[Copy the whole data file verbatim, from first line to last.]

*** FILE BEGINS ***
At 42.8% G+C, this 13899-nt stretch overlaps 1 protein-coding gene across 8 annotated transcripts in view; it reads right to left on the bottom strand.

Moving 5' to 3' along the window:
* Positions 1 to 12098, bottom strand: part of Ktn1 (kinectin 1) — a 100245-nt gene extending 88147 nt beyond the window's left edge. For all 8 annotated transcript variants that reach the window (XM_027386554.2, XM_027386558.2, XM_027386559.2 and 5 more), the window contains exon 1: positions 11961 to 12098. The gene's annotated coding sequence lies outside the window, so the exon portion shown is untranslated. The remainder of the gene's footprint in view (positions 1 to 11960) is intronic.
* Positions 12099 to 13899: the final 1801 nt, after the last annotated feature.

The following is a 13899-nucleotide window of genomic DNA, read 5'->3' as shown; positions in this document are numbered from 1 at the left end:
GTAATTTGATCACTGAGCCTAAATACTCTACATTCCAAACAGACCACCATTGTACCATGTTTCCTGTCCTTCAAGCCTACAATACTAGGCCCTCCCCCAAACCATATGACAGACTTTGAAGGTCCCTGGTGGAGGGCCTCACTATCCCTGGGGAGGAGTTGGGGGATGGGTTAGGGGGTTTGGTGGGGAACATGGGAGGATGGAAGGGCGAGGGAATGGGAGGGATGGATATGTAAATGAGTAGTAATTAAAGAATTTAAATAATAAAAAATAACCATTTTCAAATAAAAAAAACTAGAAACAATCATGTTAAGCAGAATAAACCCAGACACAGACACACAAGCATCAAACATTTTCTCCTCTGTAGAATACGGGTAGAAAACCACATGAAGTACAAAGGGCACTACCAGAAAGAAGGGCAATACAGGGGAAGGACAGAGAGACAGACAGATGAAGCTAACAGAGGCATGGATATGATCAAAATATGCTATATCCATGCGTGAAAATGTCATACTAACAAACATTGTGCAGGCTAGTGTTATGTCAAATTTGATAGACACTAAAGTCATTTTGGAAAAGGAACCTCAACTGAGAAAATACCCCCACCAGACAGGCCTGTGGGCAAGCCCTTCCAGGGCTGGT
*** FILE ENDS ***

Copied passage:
At 42.8% G+C, this 13899-nt stretch overlaps 1 protein-coding gene across 8 annotated transcripts in view; it reads right to left on the bottom strand.

Moving 5' to 3' along the window:
* Positions 1 to 12098, bottom strand: part of Ktn1 (kinectin 1) — a 100245-nt gene extending 88147 nt beyond the window's left edge. For all 8 annotated transcript variants that reach the window (XM_027386554.2, XM_027386558.2, XM_027386559.2 and 5 more), the window contains exon 1: positions 11961 to 12098. The gene's annotated coding sequence lies outside the window, so the exon portion shown is untranslated. The remainder of the gene's footprint in view (positions 1 to 11960) is intronic.
* Positions 12099 to 13899: the final 1801 nt, after the last annotated feature.

The following is a 13899-nucleotide window of genomic DNA, read 5'->3' as shown; positions in this document are numbered from 1 at the left end:
GTAATTTGATCACTGAGCCTAAATACTCTACATTCCAAACAGACCACCATTGTACCATGTTTCCTGTCCTTCAAGCCTACAATACTAGGCCCTCCCCCAAACCATATGACAGACTTTGAAGGTCCCTGGTGGAGGGCCTCACTATCCCTGGGGAGGAGTTGGGGGATGGGTTAGGGGGTTTGGTGGGGAACATGGGAGGATGGAAGGGCGAGGGAATGGGAGGGATGGATATGTAAATGAGTAGTAATTAAAGAATTTAAATAATAAAAAATAACCATTTTCAAATAAAAAAAACTAGAAACAATCATGTTAAGCAGAATAAACCCAGACACAGACACACAAGCATCAAACATTTTCTCCTCTGTAGAATACGGGTAGAAAACCACATGAAGTACAAAGGGCACTACCAGAAAGAAGGGCAATACAGGGGAAGGACAGAGAGACAGACAGATGAAGCTAACAGAGGCATGGATATGATCAAAATATGCTATATCCATGCGTGAAAATGTCATACTAACAAACATTGTGCAGGCTAGTGTTATGTCAAATTTGATAGACACTAAAGTCATTTTGGAAAAGGAACCTCAACTGAGAAAATACCCCCACCAGACAGGCCTGTGGGCAAGCCCTTCCAGGGCTGGT